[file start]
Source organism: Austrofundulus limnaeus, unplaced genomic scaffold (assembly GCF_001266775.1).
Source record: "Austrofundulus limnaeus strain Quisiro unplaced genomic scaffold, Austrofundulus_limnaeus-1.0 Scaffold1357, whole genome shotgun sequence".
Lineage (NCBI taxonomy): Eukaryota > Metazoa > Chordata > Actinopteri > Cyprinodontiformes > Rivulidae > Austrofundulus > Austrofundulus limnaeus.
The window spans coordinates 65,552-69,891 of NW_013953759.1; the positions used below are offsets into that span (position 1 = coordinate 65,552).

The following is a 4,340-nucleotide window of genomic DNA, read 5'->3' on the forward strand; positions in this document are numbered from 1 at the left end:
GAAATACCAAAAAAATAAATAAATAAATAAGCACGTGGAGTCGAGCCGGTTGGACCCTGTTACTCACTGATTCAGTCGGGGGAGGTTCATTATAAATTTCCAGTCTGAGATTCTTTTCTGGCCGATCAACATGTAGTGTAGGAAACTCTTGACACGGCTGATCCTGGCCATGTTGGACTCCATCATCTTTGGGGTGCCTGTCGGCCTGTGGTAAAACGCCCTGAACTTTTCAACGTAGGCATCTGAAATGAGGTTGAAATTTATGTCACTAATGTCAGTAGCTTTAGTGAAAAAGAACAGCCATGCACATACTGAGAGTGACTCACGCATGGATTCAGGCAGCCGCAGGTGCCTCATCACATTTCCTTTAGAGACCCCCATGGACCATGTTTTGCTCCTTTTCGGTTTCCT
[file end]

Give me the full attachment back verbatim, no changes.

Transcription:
Source organism: Austrofundulus limnaeus, unplaced genomic scaffold (assembly GCF_001266775.1).
Source record: "Austrofundulus limnaeus strain Quisiro unplaced genomic scaffold, Austrofundulus_limnaeus-1.0 Scaffold1357, whole genome shotgun sequence".
Lineage (NCBI taxonomy): Eukaryota > Metazoa > Chordata > Actinopteri > Cyprinodontiformes > Rivulidae > Austrofundulus > Austrofundulus limnaeus.
The window spans coordinates 65,552-69,891 of NW_013953759.1; the positions used below are offsets into that span (position 1 = coordinate 65,552).

The following is a 4,340-nucleotide window of genomic DNA, read 5'->3' on the forward strand; positions in this document are numbered from 1 at the left end:
GAAATACCAAAAAAATAAATAAATAAATAAGCACGTGGAGTCGAGCCGGTTGGACCCTGTTACTCACTGATTCAGTCGGGGGAGGTTCATTATAAATTTCCAGTCTGAGATTCTTTTCTGGCCGATCAACATGTAGTGTAGGAAACTCTTGACACGGCTGATCCTGGCCATGTTGGACTCCATCATCTTTGGGGTGCCTGTCGGCCTGTGGTAAAACGCCCTGAACTTTTCAACGTAGGCATCTGAAATGAGGTTGAAATTTATGTCACTAATGTCAGTAGCTTTAGTGAAAAAGAACAGCCATGCACATACTGAGAGTGACTCACGCATGGATTCAGGCAGCCGCAGGTGCCTCATCACATTTCCTTTAGAGACCCCCATGGACCATGTTTTGCTCCTTTTCGGTTTCCT